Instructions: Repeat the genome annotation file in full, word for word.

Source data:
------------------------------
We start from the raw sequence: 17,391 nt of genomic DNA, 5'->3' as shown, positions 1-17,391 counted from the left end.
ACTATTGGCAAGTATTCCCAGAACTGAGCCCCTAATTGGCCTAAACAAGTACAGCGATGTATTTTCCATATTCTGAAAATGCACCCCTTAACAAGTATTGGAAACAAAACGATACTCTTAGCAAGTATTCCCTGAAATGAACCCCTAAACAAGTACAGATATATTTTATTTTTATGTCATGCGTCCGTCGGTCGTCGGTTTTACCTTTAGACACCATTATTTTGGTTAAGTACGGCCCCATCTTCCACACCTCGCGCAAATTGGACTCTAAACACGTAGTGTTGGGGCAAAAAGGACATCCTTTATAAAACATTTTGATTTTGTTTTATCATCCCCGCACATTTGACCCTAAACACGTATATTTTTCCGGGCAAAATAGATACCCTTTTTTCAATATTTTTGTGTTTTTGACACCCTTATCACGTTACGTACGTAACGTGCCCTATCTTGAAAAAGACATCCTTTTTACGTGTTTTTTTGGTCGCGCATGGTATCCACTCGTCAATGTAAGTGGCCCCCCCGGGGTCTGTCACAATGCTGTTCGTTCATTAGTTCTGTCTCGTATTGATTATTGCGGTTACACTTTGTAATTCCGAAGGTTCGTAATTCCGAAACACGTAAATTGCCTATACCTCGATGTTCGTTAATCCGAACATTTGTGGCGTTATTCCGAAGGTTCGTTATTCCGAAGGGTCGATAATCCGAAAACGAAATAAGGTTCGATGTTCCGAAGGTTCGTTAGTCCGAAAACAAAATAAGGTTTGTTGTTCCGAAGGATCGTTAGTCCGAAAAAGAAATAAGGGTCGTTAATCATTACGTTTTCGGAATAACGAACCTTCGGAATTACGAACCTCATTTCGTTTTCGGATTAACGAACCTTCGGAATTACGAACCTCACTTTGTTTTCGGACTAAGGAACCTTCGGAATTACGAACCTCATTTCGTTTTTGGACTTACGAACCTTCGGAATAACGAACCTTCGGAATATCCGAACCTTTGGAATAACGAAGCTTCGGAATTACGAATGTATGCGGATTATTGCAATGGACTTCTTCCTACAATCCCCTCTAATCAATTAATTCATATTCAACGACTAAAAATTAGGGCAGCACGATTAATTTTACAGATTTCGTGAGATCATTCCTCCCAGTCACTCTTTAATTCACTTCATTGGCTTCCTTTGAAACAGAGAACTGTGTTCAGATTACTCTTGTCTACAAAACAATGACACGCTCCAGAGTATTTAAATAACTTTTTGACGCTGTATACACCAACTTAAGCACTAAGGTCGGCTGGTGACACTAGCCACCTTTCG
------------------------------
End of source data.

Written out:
We start from the raw sequence: 17,391 nt of genomic DNA, 5'->3' as shown, positions 1-17,391 counted from the left end.
ACTATTGGCAAGTATTCCCAGAACTGAGCCCCTAATTGGCCTAAACAAGTACAGCGATGTATTTTCCATATTCTGAAAATGCACCCCTTAACAAGTATTGGAAACAAAACGATACTCTTAGCAAGTATTCCCTGAAATGAACCCCTAAACAAGTACAGATATATTTTATTTTTATGTCATGCGTCCGTCGGTCGTCGGTTTTACCTTTAGACACCATTATTTTGGTTAAGTACGGCCCCATCTTCCACACCTCGCGCAAATTGGACTCTAAACACGTAGTGTTGGGGCAAAAAGGACATCCTTTATAAAACATTTTGATTTTGTTTTATCATCCCCGCACATTTGACCCTAAACACGTATATTTTTCCGGGCAAAATAGATACCCTTTTTTCAATATTTTTGTGTTTTTGACACCCTTATCACGTTACGTACGTAACGTGCCCTATCTTGAAAAAGACATCCTTTTTACGTGTTTTTTTGGTCGCGCATGGTATCCACTCGTCAATGTAAGTGGCCCCCCCGGGGTCTGTCACAATGCTGTTCGTTCATTAGTTCTGTCTCGTATTGATTATTGCGGTTACACTTTGTAATTCCGAAGGTTCGTAATTCCGAAACACGTAAATTGCCTATACCTCGATGTTCGTTAATCCGAACATTTGTGGCGTTATTCCGAAGGTTCGTTATTCCGAAGGGTCGATAATCCGAAAACGAAATAAGGTTCGATGTTCCGAAGGTTCGTTAGTCCGAAAACAAAATAAGGTTTGTTGTTCCGAAGGATCGTTAGTCCGAAAAAGAAATAAGGGTCGTTAATCATTACGTTTTCGGAATAACGAACCTTCGGAATTACGAACCTCATTTCGTTTTCGGATTAACGAACCTTCGGAATTACGAACCTCACTTTGTTTTCGGACTAAGGAACCTTCGGAATTACGAACCTCATTTCGTTTTTGGACTTACGAACCTTCGGAATAACGAACCTTCGGAATATCCGAACCTTTGGAATAACGAAGCTTCGGAATTACGAATGTATGCGGATTATTGCAATGGACTTCTTCCTACAATCCCCTCTAATCAATTAATTCATATTCAACGACTAAAAATTAGGGCAGCACGATTAATTTTACAGATTTCGTGAGATCATTCCTCCCAGTCACTCTTTAATTCACTTCATTGGCTTCCTTTGAAACAGAGAACTGTGTTCAGATTACTCTTGTCTACAAAACAATGACACGCTCCAGAGTATTTAAATAACTTTTTGACGCTGTATACACCAACTTAAGCACTAAGGTCGGCTGGTGACACTAGCCACCTTTCG